Let's think big for a moment. Microsoft, Coca-Cola, and Wal-Mart are major players in their respective markets. When they talk, we take notice. Why? Because they've established the credibility it takes for people to instantly recognize their brand and feel safe buying their products or services.

Smaller companies may never reach this level of mass brand recognition and instead need to rely on credibility that comes through other messages, such as:

  • Your experience
  • Your expertise
  • Your service
  • Your customers

This is not a 'second best' effort to establish credibility. Within B2B marketing, the talking about the positive experiences of your customers is one of the strongest messages you can send.

To establish credibility in your marketing plan, make sure you:

Plan, plan, plan

Knowing precisely how you'll execute the credibility factor in your marketing is as important as the overall strategy itself.

Use it everywhere

Don't limit this valuable message to a page on your website. Use it wherever your customers might see it.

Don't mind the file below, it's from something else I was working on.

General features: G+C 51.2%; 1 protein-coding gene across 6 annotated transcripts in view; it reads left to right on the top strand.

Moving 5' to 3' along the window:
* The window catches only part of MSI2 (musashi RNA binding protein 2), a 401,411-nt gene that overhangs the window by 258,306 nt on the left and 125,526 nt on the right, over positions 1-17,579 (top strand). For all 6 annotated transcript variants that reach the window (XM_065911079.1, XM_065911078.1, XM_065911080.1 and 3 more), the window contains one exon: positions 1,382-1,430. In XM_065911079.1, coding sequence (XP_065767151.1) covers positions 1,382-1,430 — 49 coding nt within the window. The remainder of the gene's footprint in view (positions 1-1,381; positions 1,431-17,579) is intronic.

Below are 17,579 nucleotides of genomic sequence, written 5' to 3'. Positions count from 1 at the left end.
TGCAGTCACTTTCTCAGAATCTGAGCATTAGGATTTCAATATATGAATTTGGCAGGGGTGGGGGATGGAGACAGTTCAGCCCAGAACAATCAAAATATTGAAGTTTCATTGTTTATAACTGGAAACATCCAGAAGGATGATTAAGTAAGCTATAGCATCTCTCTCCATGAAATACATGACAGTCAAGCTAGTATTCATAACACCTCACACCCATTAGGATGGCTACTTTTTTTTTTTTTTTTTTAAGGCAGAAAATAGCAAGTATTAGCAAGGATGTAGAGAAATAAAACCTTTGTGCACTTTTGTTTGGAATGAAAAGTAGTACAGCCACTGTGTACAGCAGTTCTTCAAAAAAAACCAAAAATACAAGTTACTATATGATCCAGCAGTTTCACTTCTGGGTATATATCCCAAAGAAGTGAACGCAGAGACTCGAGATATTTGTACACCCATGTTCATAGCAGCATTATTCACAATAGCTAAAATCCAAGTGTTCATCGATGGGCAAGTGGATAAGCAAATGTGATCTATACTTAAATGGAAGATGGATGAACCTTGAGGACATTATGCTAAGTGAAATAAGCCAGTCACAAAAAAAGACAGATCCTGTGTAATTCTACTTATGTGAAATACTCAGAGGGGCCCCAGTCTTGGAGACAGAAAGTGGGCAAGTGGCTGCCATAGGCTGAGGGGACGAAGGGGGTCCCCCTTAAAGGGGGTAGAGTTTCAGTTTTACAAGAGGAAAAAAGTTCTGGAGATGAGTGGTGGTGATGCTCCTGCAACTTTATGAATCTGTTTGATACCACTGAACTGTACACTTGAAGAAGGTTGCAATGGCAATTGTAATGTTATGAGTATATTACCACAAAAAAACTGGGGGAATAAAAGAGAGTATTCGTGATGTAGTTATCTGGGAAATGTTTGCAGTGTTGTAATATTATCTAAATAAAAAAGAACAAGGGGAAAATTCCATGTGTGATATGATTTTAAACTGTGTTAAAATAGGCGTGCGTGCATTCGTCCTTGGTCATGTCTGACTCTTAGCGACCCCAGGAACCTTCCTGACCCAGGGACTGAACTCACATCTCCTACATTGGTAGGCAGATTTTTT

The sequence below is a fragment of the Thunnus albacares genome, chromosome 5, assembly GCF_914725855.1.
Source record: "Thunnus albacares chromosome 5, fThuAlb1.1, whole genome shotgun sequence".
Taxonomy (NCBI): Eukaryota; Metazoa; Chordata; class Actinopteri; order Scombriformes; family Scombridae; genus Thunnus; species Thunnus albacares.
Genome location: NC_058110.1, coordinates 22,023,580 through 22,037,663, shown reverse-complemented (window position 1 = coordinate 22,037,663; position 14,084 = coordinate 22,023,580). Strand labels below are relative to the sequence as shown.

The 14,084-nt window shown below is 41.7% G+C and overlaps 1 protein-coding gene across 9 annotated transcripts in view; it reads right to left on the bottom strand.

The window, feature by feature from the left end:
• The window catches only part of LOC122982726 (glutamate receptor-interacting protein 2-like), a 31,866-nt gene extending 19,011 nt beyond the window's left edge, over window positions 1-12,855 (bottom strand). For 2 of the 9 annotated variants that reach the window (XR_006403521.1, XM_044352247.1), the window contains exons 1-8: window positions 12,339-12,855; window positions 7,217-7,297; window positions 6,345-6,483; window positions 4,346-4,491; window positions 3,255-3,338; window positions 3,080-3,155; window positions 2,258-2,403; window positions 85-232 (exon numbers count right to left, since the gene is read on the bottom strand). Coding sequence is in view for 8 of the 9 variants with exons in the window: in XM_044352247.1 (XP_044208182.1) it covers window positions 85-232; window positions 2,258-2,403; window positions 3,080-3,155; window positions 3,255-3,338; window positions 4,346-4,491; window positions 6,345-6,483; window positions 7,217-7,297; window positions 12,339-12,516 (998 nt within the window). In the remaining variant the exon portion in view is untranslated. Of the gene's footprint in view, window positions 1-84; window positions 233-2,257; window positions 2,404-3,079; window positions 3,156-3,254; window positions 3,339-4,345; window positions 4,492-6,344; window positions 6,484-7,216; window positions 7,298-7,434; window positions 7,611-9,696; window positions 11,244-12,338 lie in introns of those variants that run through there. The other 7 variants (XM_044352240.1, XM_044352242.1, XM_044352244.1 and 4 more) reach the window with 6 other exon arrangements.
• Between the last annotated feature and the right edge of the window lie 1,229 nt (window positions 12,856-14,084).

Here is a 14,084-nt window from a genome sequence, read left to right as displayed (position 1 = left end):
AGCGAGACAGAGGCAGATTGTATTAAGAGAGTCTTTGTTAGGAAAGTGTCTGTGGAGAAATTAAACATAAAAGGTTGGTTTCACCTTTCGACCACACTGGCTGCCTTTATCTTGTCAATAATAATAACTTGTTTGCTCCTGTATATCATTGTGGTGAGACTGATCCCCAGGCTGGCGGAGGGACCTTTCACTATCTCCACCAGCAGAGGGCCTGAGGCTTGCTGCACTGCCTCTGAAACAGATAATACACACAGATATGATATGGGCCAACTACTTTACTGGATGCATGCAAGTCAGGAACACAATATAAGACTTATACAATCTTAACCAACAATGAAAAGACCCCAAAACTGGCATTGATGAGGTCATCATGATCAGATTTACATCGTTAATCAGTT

Without credibility, your marketing efforts are substantially weakened. Next week, we'll look at specific tips and tricks you can use to boost your company's credibility.

David's blog

Blocking and Tackling

Sports analogies are common in business but one of my all time favorites is comparing business and marketing fundamentals with football fundamentals.  All of us that are familiar with American football know that you can have a great quarterback, but if you can't block and tackle it doesn't much matter.

Focus makes everything in marketing easier, messaging (no more mushy general messaging geared to no one in particular), differentiation (how can you be different when you are the same as everyone), credibility (what experiences do you have that qualify you as an expert), unique selling proposition (can you demonstrate your uniqueness in every product you sell?), and online marketing (what is it that you really do?).

If you run into trouble with your business plan, you should ask yourself if you've lost focus, if you don't know the answer to that question ask a client "what is it that we do that helps you sleep at night"? The answer should always relate to your business focus, if not you may need to tweak your marketing.

Focus is the blocking and tackling machine that will drive your business to success (please notice I'm resisting carrying the metaphor too far by not saying over the goal line!).

eric's blog